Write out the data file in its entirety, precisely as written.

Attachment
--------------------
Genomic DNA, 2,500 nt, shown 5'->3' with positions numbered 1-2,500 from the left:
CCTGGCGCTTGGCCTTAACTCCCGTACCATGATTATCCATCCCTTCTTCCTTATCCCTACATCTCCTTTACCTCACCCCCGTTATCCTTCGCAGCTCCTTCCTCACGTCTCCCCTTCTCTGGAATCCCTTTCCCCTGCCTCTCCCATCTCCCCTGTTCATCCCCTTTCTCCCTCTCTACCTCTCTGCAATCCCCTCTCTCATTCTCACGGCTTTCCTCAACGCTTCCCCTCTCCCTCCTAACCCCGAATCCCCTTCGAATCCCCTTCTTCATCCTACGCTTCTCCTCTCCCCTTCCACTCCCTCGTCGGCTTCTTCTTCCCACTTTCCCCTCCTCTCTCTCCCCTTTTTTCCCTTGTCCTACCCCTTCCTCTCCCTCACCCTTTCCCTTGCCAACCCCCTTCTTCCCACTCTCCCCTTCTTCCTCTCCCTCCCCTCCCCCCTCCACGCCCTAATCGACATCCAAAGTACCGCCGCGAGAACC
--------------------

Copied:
Genomic DNA, 2,500 nt, shown 5'->3' with positions numbered 1-2,500 from the left:
CCTGGCGCTTGGCCTTAACTCCCGTACCATGATTATCCATCCCTTCTTCCTTATCCCTACATCTCCTTTACCTCACCCCCGTTATCCTTCGCAGCTCCTTCCTCACGTCTCCCCTTCTCTGGAATCCCTTTCCCCTGCCTCTCCCATCTCCCCTGTTCATCCCCTTTCTCCCTCTCTACCTCTCTGCAATCCCCTCTCTCATTCTCACGGCTTTCCTCAACGCTTCCCCTCTCCCTCCTAACCCCGAATCCCCTTCGAATCCCCTTCTTCATCCTACGCTTCTCCTCTCCCCTTCCACTCCCTCGTCGGCTTCTTCTTCCCACTTTCCCCTCCTCTCTCTCCCCTTTTTTCCCTTGTCCTACCCCTTCCTCTCCCTCACCCTTTCCCTTGCCAACCCCCTTCTTCCCACTCTCCCCTTCTTCCTCTCCCTCCCCTCCCCCCTCCACGCCCTAATCGACATCCAAAGTACCGCCGCGAGAACC